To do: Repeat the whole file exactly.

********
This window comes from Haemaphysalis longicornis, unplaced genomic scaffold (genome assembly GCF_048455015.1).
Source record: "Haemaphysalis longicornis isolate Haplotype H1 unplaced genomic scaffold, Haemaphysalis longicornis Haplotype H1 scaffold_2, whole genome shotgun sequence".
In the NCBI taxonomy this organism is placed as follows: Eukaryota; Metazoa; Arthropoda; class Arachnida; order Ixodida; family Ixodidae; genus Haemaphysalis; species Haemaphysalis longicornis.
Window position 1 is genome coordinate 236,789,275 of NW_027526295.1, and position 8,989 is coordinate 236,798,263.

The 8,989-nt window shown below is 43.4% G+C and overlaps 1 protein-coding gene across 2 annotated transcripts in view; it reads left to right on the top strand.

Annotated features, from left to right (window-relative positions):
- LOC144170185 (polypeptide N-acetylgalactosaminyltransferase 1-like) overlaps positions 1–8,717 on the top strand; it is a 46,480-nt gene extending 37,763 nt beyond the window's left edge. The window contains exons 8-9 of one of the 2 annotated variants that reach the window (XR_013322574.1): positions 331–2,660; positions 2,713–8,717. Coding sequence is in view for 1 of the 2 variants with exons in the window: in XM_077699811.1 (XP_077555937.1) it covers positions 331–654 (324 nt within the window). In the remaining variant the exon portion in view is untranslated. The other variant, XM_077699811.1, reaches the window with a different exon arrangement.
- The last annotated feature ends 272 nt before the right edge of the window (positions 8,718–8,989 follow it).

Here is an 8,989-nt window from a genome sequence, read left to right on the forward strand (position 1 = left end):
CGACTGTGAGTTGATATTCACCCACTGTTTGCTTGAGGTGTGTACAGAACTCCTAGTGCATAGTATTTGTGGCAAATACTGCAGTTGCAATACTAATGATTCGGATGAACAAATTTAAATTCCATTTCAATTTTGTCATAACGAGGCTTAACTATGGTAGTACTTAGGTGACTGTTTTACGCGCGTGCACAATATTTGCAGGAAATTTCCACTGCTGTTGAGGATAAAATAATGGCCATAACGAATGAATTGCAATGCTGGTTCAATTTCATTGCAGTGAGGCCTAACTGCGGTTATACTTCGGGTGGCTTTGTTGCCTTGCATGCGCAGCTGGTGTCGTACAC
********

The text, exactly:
This window comes from Haemaphysalis longicornis, unplaced genomic scaffold (genome assembly GCF_048455015.1).
Source record: "Haemaphysalis longicornis isolate Haplotype H1 unplaced genomic scaffold, Haemaphysalis longicornis Haplotype H1 scaffold_2, whole genome shotgun sequence".
In the NCBI taxonomy this organism is placed as follows: Eukaryota; Metazoa; Arthropoda; class Arachnida; order Ixodida; family Ixodidae; genus Haemaphysalis; species Haemaphysalis longicornis.
Window position 1 is genome coordinate 236,789,275 of NW_027526295.1, and position 8,989 is coordinate 236,798,263.

The 8,989-nt window shown below is 43.4% G+C and overlaps 1 protein-coding gene across 2 annotated transcripts in view; it reads left to right on the top strand.

Annotated features, from left to right (window-relative positions):
- LOC144170185 (polypeptide N-acetylgalactosaminyltransferase 1-like) overlaps positions 1–8,717 on the top strand; it is a 46,480-nt gene extending 37,763 nt beyond the window's left edge. The window contains exons 8-9 of one of the 2 annotated variants that reach the window (XR_013322574.1): positions 331–2,660; positions 2,713–8,717. Coding sequence is in view for 1 of the 2 variants with exons in the window: in XM_077699811.1 (XP_077555937.1) it covers positions 331–654 (324 nt within the window). In the remaining variant the exon portion in view is untranslated. The other variant, XM_077699811.1, reaches the window with a different exon arrangement.
- The last annotated feature ends 272 nt before the right edge of the window (positions 8,718–8,989 follow it).

Here is an 8,989-nt window from a genome sequence, read left to right on the forward strand (position 1 = left end):
CGACTGTGAGTTGATATTCACCCACTGTTTGCTTGAGGTGTGTACAGAACTCCTAGTGCATAGTATTTGTGGCAAATACTGCAGTTGCAATACTAATGATTCGGATGAACAAATTTAAATTCCATTTCAATTTTGTCATAACGAGGCTTAACTATGGTAGTACTTAGGTGACTGTTTTACGCGCGTGCACAATATTTGCAGGAAATTTCCACTGCTGTTGAGGATAAAATAATGGCCATAACGAATGAATTGCAATGCTGGTTCAATTTCATTGCAGTGAGGCCTAACTGCGGTTATACTTCGGGTGGCTTTGTTGCCTTGCATGCGCAGCTGGTGTCGTACAC